Article 13, UCMJ, prohibits pretrial punishment.
In United States v. Turner, NMCCA 200401570 (N-M.C. Ct. Crim. App. 22 December 2009), the court found pretrial punishment and set-aside the BCD. This may be somewhat pyrrhic because the sentence was adjudged in 2001. That means the appellant has been on unpaid appellate leave since 2001. In his claim for post-trial delay he does not assert that being on appellate leave without a DD214 was prejudicial.
When the ship returned from its brief underway period, the appellant was brought from the
pretrial confinement facility to appear before the Captain and crew at a public mast (“mast” is frequently understood to mean nonjudicial punishment proceedings, but it also includes award ceremonies and individual meetings held at a service member’s request). After the Captain informed the appellant and the crew that the charges were being referred for trial, the appellant returned to pretrial confinement.
NMCCA notes that at the time he was brought to the ship, during his appearance before the CO and the crew, and on his return to PTC the accused was in irons. Also, his counsel was neither informed nor present. The CO knew at the time that he was going to refer the charges to court-martial. The court also notes that the CO was given legal advice that this wasn’t a good idea. So this is not a case of a CO making a mistake. The CO’s action were considered, deliberate, and apparently against good legal advice.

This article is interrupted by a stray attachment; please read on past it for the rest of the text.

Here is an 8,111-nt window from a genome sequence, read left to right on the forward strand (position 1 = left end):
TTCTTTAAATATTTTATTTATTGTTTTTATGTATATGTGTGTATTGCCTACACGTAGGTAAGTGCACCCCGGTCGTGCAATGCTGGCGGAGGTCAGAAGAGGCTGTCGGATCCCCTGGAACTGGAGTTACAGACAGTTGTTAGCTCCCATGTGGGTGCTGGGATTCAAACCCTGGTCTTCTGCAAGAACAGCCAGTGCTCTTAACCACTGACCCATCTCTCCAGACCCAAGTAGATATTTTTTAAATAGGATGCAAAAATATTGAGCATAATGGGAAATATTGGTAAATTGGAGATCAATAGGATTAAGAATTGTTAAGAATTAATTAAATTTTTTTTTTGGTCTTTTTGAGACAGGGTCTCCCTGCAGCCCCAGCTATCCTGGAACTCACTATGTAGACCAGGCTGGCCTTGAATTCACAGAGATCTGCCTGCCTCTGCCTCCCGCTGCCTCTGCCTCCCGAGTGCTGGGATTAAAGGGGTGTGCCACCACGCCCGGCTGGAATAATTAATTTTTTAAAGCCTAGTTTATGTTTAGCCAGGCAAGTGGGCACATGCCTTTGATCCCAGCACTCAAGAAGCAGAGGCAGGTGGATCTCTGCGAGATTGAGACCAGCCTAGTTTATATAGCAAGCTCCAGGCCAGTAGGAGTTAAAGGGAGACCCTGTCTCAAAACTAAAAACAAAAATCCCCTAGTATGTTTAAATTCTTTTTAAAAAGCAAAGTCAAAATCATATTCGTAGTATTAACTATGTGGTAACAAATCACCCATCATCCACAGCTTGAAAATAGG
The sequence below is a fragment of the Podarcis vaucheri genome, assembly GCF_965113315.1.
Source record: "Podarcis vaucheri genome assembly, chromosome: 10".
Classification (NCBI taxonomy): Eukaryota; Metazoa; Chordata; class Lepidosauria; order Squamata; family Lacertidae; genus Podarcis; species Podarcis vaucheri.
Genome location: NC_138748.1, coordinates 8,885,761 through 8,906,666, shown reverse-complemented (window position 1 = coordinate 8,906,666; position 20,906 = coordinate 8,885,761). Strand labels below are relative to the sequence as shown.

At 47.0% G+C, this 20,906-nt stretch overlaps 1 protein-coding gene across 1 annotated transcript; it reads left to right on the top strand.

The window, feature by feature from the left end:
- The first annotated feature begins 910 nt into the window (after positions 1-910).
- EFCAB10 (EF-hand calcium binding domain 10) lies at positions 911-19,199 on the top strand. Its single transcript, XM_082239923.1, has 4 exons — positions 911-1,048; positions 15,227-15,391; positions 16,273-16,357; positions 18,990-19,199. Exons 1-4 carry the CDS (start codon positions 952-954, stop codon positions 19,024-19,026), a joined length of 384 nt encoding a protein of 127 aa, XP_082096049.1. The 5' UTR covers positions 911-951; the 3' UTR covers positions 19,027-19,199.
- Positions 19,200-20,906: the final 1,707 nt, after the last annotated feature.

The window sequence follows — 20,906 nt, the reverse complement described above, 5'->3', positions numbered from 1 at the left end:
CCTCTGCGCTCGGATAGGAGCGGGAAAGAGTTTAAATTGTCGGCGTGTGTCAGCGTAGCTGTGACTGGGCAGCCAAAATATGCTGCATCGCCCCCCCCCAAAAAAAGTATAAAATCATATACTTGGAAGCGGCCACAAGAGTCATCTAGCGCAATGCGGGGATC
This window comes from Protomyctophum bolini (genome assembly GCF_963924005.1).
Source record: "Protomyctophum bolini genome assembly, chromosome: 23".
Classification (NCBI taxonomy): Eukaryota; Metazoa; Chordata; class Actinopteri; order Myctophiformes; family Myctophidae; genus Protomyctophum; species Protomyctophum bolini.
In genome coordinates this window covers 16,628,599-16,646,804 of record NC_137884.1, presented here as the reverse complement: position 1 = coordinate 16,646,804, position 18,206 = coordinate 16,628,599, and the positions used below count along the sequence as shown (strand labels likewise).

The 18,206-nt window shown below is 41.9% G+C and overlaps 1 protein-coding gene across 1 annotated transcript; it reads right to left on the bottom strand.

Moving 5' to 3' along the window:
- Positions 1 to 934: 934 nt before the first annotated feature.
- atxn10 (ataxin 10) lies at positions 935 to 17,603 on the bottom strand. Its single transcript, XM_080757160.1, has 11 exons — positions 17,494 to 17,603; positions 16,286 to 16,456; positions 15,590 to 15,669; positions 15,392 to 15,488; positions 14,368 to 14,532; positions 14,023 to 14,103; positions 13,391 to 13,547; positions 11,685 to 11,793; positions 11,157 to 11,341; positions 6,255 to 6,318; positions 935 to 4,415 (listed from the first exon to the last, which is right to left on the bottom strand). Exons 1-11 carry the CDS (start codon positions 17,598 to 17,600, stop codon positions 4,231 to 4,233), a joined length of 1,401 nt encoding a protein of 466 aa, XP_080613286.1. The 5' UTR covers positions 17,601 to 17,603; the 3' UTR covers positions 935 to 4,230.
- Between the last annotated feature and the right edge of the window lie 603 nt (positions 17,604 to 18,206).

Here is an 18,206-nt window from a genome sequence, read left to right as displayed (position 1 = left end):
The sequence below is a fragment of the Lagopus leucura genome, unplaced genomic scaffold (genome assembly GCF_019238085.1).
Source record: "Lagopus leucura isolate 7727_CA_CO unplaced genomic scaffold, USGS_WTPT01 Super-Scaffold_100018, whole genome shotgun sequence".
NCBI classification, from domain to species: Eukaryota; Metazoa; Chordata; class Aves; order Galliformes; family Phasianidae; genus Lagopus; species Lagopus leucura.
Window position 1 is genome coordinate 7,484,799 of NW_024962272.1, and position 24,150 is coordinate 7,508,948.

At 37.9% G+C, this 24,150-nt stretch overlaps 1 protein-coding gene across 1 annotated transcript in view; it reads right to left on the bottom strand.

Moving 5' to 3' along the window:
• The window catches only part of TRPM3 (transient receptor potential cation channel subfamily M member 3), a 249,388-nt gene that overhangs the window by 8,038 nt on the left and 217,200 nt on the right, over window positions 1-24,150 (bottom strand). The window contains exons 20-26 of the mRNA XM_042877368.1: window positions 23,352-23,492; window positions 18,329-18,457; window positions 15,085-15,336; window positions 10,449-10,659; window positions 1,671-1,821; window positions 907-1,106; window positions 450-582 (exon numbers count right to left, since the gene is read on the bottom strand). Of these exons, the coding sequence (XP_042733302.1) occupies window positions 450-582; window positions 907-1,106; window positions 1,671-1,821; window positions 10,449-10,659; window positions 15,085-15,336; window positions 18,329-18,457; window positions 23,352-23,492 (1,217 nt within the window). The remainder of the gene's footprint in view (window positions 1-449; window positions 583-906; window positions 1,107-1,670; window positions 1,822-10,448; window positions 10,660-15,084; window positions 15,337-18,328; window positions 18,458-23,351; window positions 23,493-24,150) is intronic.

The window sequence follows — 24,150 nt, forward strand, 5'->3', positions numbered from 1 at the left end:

Defense counsel note, the trial was held prior to United States v. Inong, 58 M.J. 460 (C.A.A.F. 2003).
We further hold that in the future, failure at trial to raise the issue of illegal pretrial punishment waives that issue for purposes of appellate review absent plain error. See United States v. King, 58 M.J. 110 (C.A.A.F. 2003)(holding the same as to restriction tantamount to confinement).
Inong, Slip op. at 4.